Lechmere clearly is controlling here.   In this case the Board assumed, without deciding, “that Lechmere permits a union to show that an employer's customers are not reasonably accessible by nontrespassory methods, and that union representatives therefore may be entitled to engage in area standards activities on the employer's property.”  316 NLRB 123, 129, 1995 WL 35604 (1995).   It concluded, however, “that reasonable alternative means were available to the [petitioner] for communicating its area standards message to potential customers of [Leslie Homes].”  Id. at 131.   The petitioner expressly disclaims challenging this finding.   Brief at 5.   Consequently, we are constrained, as the petitioner itself asserts, simply to determine whether the Board applied the correct legal standard because the facts are not in dispute.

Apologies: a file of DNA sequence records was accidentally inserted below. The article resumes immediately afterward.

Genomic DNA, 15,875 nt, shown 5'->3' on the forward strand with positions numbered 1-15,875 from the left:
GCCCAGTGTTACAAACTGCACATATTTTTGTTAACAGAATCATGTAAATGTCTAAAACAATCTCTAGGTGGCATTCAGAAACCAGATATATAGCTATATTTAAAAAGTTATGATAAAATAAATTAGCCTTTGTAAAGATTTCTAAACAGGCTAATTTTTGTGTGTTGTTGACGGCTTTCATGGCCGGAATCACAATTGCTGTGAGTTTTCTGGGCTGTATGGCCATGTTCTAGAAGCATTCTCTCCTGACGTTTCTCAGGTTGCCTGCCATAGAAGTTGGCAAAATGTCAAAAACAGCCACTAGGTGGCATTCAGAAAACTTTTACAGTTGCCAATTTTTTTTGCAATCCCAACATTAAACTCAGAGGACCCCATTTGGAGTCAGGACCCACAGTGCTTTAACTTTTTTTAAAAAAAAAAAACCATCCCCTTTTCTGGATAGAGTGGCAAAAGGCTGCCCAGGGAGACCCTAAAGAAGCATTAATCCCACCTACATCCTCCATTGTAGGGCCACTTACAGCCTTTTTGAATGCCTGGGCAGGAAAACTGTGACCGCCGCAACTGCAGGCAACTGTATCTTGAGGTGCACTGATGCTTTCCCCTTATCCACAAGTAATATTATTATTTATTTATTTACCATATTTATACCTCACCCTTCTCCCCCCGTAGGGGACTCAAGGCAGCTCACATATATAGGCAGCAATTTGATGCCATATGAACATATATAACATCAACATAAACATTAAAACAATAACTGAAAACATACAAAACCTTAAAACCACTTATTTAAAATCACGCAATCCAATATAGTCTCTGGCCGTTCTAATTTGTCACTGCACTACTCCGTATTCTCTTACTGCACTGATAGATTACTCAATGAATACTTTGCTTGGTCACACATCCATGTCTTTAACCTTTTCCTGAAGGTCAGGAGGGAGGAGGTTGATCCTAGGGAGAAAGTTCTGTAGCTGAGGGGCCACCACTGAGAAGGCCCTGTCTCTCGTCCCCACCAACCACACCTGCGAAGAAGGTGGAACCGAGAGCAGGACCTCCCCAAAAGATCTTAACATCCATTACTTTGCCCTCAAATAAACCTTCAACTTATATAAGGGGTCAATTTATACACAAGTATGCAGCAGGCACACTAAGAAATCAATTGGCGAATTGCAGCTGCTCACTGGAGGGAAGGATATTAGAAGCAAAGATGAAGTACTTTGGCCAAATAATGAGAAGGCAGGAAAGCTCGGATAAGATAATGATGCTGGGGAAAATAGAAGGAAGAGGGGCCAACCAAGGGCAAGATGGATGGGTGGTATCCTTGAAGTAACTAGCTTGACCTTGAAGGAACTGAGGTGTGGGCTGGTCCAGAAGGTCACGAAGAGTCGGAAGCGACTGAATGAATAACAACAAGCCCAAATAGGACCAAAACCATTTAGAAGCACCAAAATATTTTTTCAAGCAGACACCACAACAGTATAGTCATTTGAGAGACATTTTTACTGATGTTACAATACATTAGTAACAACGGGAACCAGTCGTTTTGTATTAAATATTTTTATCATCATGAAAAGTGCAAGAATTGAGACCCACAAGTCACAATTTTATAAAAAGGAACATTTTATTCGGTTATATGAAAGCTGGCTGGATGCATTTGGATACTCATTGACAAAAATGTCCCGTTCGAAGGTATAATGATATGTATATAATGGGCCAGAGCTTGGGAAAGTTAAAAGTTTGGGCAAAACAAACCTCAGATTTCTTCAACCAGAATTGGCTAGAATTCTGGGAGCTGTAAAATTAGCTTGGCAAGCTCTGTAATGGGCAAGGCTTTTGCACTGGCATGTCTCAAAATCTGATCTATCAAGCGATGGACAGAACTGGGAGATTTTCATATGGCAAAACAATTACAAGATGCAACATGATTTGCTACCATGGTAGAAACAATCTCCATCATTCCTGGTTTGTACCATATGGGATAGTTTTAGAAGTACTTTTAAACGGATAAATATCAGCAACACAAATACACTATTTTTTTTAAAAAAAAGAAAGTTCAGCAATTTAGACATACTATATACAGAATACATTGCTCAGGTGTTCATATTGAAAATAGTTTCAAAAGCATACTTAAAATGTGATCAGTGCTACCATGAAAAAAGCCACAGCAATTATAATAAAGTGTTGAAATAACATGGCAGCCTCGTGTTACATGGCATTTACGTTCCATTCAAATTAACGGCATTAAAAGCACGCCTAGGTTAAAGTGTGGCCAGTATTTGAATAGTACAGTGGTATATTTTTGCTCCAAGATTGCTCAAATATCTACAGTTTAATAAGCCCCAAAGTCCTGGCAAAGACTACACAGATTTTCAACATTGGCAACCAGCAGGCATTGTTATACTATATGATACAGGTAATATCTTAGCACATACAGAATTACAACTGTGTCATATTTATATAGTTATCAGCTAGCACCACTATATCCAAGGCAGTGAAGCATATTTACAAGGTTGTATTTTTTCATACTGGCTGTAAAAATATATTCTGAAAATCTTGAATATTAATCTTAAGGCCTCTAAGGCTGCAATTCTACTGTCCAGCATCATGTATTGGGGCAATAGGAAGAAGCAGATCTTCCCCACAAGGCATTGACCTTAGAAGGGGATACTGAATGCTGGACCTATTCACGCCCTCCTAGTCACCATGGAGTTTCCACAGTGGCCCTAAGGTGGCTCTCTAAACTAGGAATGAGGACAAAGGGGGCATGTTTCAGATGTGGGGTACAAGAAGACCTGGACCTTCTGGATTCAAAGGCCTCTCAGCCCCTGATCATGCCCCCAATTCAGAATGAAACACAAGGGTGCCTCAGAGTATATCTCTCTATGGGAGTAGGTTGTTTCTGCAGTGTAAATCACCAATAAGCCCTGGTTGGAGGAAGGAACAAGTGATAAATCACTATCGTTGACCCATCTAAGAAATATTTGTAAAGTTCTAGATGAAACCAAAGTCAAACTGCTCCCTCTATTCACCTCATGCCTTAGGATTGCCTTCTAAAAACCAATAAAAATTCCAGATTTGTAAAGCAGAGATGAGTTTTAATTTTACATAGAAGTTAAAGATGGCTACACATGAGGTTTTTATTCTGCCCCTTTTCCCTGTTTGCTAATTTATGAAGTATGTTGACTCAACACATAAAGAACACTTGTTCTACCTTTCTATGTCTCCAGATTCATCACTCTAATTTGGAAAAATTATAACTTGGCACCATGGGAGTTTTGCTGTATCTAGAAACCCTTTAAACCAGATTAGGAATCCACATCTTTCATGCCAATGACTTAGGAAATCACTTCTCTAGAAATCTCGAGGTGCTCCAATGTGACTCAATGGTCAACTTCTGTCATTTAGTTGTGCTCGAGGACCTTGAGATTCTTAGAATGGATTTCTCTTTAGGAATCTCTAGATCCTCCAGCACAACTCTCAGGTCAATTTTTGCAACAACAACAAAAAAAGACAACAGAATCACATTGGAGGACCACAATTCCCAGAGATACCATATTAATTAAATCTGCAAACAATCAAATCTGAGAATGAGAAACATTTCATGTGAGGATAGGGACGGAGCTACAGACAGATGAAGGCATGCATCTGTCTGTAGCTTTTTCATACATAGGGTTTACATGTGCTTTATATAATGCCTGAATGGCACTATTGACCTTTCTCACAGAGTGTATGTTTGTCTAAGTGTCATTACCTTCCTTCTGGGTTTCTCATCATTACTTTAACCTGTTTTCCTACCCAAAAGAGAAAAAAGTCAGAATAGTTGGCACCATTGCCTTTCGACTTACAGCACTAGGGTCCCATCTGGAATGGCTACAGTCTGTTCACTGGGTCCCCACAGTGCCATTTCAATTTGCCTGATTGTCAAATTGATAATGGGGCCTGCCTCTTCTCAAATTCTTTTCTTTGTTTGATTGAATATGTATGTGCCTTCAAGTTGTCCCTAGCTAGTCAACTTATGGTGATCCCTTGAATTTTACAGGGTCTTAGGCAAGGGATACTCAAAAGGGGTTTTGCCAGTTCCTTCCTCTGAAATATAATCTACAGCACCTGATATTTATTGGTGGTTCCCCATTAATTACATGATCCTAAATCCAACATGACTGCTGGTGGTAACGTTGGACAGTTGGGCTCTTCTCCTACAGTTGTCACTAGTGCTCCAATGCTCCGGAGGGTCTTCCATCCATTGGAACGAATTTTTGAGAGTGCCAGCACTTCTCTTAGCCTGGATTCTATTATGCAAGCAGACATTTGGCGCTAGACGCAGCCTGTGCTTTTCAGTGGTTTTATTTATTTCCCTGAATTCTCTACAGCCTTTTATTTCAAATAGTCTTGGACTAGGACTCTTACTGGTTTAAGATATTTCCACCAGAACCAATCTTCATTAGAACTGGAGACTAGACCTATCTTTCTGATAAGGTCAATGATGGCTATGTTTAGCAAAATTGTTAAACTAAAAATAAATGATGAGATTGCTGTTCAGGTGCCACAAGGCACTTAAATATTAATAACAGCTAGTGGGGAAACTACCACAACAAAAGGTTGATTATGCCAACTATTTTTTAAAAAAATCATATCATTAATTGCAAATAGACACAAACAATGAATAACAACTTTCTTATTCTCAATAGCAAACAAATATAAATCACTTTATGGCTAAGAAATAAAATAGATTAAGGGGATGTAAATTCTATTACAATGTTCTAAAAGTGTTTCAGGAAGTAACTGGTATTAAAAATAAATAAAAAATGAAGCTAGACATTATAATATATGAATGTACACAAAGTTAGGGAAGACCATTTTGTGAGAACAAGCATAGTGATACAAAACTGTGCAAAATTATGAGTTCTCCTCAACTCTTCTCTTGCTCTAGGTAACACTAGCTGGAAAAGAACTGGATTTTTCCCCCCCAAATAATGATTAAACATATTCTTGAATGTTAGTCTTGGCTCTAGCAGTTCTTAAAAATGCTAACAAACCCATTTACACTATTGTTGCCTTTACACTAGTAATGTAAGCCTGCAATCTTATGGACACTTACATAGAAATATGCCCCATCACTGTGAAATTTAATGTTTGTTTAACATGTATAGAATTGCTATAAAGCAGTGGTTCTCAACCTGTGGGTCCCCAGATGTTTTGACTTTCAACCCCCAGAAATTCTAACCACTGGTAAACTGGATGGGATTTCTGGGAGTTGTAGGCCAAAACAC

On this point we have no doubt.   It is beyond argument that Lechmere was concerned with protecting private property interests.   We can conceive of no reason why this policy would be any less compelling in a case in which a union was engaged in area standards handbilling than in a case where the union was engaged in direct organizational activity.   Indeed, it might be supposed that, if anything, the employer's rights would be greater when area standards handbilling is involved.   In this regard we observe that whereas the interests of potential customers of the employer are tangential to the dispute between the employer and the union, the employer's employees have a significant interest in a union's organizational activity.   See Sears, Roebuck & Co., 436 U.S. at 206 n. 42, 98 S.Ct. at 1762 n. 42 (“[S]everal factors make the argument for protection of trespassory area-standards picketing as a category of conduct less compelling than that for trespassing organizational solicitation.”).2